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Ovarian Cancer Types

Epithelial ovarian cancers are the most common and account for 85% to 89% of ovarian cancers. They form from the surface cells of the ovary or from the fallopian tube surface cells. They rank fourth in cancer deaths among people with gynecologic systems in the U.S. and cause more deaths than any other cancer of the female reproductive system.

Epithelial ovarian cancers can be a part of a hereditary or familial (genetic) syndrome such as those with BRCA1 and/or BRCA2 gene mutations. Fallopian tube and primary peritoneal cancers are also epithelial cancers and have identical behavior, risks and treatment strategies, so are included whenever epithelial ovarian cancer is discussed.

 

types of ovarian cancer chart

Epithelial ovarian carcinomas: Most epithelial ovarian tumors are benign. However, cancerous epithelial tumors (also known as epithelial ovarian carcinomas) are the most common type of ovarian cancer. According to the American Cancer Society, about 85 to 90 percent of ovarian cancers originate from epithelial cells, which cover the outer surface of the ovary. They commonly spread to the lining and organs of the pelvis and abdomen first before spreading to other parts of the body, such as the lungs and liver. They also may spread to the brain, bones and skin.

 

There are many subtypes of cancerous epithelial tumors. The most common include those below.

  • Serous carcinomas: These make up 52 percent of all epithelial ovarian cancers and are often classified as low-grade serous carcinoma or high-grade carcinoma, depending on how the cancer cells look compared with normal cells. A higher grade means the cancer cells are fast-spreading and may respond best to chemotherapy.

  • Endometrioid carcinomas: These tend to grow slowly and cause few symptoms. Although these tumors may be less likely to spread quickly to other areas of the body, they don’t typically respond as well to treatments.

  • Mucinous carcinomas: These account for 6 percent of ovarian cancer cases and tend to affect older women. Women younger than 35 rarely are diagnosed with these slow-growing cancers.

  • Clear cell carcinomas: This rare ovarian cancer has a good prognosis when caught and treated in the early stages.

 

Two other types of cancer are similar to epithelial ovarian cancer: primary peritoneal carcinoma and Fallopian tube cancer. Because they closely resemble epithelial ovarian cancer, they’re often treated with the same approaches and techniques. Primary peritoneal carcinoma develops in the lining of the pelvis and abdomen. Fallopian tube cancer starts in the fallopian tubes. Both are rare.

 

Germ cell cancers are less common forms of ovarian cancer, accounting for only about 5% of ovarian cancers. Germ cell cancers start in the cells that develop into follicles or eggs in the ovaries. This cancer is usually diagnosed in adolescents and young people, and often only affects one ovary.

 

Some of the most common subtypes of germ cell ovarian tumors are:

  • Teratomas—These germ cell tumors are either benign (mature) or cancerous (immature), and their cells may contain different types of tissue, such as hair, muscle and bone. Immature teratomas are rare.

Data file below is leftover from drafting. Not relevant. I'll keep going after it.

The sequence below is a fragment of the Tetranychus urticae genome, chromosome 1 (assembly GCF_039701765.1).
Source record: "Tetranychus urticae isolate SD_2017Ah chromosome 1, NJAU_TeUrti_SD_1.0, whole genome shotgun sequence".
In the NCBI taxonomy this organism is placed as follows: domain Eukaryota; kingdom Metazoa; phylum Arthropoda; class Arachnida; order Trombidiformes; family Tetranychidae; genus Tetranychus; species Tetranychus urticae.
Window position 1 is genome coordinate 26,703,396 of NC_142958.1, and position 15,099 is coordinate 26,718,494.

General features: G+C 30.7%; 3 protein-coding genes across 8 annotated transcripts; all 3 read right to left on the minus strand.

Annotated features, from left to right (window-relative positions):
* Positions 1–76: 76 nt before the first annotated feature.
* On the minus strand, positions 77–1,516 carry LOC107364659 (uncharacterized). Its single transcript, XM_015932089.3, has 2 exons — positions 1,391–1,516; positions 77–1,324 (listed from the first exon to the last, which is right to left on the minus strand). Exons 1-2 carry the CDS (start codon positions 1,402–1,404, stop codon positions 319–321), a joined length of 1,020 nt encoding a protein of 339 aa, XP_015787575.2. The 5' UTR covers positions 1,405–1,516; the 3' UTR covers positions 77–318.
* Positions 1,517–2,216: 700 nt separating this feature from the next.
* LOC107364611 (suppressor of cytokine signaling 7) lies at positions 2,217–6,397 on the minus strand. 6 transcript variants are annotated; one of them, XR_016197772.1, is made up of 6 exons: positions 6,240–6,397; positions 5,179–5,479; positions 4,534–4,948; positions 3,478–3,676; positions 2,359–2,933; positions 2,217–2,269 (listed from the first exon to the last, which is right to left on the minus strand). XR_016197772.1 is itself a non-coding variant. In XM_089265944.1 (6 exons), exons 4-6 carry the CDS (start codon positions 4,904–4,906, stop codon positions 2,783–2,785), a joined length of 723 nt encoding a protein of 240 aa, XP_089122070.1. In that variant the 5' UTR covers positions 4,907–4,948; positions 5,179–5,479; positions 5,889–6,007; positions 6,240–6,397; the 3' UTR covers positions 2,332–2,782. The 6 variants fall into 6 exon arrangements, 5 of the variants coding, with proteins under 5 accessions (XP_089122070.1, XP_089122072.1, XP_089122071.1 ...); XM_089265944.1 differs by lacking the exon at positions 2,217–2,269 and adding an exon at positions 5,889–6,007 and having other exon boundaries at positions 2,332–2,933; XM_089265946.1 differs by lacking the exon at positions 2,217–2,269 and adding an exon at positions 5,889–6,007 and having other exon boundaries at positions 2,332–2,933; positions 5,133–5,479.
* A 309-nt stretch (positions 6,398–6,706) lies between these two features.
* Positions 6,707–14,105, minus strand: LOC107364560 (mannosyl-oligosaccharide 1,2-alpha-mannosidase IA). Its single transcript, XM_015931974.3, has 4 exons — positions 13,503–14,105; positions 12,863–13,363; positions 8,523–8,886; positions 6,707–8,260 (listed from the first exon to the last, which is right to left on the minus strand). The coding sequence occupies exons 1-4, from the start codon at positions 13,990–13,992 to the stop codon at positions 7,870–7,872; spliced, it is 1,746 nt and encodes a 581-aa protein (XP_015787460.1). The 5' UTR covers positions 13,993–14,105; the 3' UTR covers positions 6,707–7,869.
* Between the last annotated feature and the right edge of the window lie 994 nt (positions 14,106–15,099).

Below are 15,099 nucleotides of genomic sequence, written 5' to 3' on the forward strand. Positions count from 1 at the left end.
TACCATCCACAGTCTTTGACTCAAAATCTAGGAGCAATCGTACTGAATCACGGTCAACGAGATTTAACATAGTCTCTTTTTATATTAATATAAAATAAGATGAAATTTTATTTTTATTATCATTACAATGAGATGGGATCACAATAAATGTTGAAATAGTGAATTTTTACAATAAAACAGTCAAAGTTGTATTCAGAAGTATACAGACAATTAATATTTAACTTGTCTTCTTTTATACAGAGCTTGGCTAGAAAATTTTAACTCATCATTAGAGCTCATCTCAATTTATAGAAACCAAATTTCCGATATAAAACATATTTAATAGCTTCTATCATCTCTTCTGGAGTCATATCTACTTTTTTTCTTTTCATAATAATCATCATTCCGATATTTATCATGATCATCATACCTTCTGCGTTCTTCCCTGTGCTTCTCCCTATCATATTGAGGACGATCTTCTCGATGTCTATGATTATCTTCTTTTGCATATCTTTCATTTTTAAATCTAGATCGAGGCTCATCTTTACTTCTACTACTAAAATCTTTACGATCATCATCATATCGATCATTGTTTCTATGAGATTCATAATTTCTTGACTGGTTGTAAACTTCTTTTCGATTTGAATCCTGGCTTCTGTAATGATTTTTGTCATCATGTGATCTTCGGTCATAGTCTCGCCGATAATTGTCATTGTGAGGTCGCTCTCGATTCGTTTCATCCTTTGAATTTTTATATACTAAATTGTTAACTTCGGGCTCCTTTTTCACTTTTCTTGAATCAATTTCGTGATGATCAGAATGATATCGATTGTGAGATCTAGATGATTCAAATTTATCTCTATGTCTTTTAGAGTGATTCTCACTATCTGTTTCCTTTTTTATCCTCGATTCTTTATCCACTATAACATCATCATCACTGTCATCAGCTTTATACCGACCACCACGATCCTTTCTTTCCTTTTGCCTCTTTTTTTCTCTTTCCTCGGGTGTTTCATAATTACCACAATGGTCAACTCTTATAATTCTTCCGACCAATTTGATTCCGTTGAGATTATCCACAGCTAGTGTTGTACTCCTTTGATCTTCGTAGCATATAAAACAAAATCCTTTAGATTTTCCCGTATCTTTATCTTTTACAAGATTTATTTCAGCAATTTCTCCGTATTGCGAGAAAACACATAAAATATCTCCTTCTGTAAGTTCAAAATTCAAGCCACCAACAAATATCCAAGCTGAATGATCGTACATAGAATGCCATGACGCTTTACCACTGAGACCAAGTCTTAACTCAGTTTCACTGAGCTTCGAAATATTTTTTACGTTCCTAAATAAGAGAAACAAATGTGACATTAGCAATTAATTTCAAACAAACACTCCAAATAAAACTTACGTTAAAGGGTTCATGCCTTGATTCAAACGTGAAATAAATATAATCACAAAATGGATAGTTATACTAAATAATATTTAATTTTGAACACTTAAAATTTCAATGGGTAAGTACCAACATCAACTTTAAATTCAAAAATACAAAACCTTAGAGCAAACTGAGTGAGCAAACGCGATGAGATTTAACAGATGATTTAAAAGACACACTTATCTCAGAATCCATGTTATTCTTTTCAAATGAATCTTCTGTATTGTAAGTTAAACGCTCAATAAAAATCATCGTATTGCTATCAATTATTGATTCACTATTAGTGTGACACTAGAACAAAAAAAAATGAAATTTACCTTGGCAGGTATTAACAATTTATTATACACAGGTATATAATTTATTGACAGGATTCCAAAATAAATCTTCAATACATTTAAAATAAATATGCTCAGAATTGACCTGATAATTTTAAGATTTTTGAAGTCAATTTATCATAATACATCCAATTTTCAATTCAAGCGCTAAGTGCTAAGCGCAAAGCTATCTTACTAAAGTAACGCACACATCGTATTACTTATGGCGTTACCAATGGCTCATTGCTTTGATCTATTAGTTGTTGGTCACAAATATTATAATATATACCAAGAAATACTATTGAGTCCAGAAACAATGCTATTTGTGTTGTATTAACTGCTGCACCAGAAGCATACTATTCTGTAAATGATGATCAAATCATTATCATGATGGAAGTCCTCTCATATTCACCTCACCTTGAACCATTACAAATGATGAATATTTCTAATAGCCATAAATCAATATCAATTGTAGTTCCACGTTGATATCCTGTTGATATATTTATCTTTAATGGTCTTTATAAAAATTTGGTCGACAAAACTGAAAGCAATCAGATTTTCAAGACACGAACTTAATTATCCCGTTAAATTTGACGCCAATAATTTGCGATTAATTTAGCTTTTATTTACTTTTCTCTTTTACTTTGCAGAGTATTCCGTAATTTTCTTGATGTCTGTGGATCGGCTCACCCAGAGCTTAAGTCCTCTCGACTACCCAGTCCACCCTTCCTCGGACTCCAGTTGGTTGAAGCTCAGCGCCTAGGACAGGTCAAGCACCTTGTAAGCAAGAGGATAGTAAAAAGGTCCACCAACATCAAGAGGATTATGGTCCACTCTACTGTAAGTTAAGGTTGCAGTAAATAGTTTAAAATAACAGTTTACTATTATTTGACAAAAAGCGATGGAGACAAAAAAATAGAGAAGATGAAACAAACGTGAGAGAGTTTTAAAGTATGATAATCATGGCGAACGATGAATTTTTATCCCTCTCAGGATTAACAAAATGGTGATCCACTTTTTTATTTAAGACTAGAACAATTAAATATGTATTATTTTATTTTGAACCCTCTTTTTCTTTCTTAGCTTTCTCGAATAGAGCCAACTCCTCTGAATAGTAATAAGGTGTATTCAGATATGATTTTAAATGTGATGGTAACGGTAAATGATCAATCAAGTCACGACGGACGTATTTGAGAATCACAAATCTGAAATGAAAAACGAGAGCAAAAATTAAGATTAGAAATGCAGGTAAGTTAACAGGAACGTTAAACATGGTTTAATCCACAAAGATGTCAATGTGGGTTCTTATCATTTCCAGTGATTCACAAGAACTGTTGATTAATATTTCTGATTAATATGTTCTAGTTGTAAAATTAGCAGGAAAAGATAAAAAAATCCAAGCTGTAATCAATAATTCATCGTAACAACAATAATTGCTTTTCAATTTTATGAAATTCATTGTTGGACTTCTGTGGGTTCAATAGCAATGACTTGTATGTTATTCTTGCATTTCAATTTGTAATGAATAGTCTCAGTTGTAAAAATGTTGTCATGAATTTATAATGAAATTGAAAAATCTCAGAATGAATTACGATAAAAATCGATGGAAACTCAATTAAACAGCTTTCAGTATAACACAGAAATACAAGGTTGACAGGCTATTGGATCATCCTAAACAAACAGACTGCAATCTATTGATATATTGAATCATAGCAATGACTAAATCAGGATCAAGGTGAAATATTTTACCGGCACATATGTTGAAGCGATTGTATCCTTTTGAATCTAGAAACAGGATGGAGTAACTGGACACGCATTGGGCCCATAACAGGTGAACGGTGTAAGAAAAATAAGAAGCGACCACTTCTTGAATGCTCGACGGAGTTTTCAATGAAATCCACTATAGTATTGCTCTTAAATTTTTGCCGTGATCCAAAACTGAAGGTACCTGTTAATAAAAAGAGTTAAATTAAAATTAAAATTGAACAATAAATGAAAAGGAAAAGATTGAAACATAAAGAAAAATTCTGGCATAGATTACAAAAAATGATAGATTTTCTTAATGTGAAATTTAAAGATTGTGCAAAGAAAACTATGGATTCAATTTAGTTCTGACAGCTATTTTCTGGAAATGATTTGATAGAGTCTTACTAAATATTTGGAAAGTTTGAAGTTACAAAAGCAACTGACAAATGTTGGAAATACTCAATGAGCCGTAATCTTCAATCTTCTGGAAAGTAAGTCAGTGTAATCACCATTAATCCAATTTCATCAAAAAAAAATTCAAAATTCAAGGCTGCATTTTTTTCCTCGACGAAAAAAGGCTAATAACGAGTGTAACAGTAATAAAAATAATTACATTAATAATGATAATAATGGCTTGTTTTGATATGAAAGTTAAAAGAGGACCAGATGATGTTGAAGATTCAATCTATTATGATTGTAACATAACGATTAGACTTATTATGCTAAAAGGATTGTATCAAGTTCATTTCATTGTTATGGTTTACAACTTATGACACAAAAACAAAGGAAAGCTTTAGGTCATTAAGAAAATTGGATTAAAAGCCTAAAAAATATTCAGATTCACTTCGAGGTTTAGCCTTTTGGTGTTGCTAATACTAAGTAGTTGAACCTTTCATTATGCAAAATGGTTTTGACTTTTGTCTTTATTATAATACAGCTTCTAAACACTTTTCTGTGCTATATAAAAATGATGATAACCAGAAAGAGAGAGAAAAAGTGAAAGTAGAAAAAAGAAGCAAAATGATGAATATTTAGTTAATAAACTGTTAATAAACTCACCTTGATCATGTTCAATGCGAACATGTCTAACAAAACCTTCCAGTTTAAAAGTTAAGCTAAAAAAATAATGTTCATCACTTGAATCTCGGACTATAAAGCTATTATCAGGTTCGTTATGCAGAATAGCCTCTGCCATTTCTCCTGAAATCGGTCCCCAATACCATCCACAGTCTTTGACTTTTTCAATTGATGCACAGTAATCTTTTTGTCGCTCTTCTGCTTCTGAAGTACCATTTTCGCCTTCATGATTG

• Dysgerminoma—Though rare, this is the most common germ cell ovarian cancer. Dysgerminomas don’t typically grow or spread quickly, but they may travel to other parts of the body, such as the central nervous system.

  • Endodermal sinus tumor (yolk sac tumor) and choriocarcinoma tumors—Endodermal sinus tumors may start in the ovaries or testes, occurring most often in children. Choriocarcinomas may start in the placenta during pregnancy, which are more common, or in the ovaries. Both are extremely rare. 

 

Note that teenagers and women in their 20s are more likely to develop this type of ovarian cancer. Because germ cell tumors typically affect only one ovary, it’s easier to protect a woman’s fertility during treatment.

 

Even less common than ovarian germ cell tumors are ovarian stromal cell tumors (also called sex cord tumors and sex cord-gonadal stromal tumors), representing about 1 percent of all ovarian cancers, according to the ACS. They develop from the stroma tissue cells that produce the female hormones of estrogen and progesterone.

In the case of ovarian cancer, stromal tumors form in the tissues that support the ovaries. Of the cancerous stromal tumor subtypes, most are granulosa cell tumors. Other types include granulosa-theca tumors and Sertoli-Leydig cell tumors.

 

This type of ovarian cancer is often found in early stages. Vaginal bleeding is one of the most common symptoms. For post-menopausal individuals in particular, unexpected vaginal bleeding, among other hormonal symptoms, should prompt a conversation with a doctor.

 

Ovarian sarcoma: Unlike their carcinoma counterparts, ovarian sarcoma tumors develop in the connective tissues of ovarian cells. It hasn’t been studied in-depth and tends to have a poor prognosis compared with other ovarian cancers. The most common symptom is abdominal pain.

 

Krukenberg tumors are considered a stage 4 disease—an advanced cancer—because they’re metastatic in nature, meaning the cells easily break away from the original tumor and quickly multiply. This type of tumor may typically be found in the stomach, colon and ovaries. Though it’s often asymptomatic, this tumor may cause gastrointestinal symptoms.

 

Ovarian cysts: Ovarian cysts are fluid-filled sacs that develop inside the ovary. They’re common during ovulation and often go away on their own without treatment. Although most ovarian cysts are benign, some may develop into cancer.  

Resources:

National Ovarian Cancer Coalition

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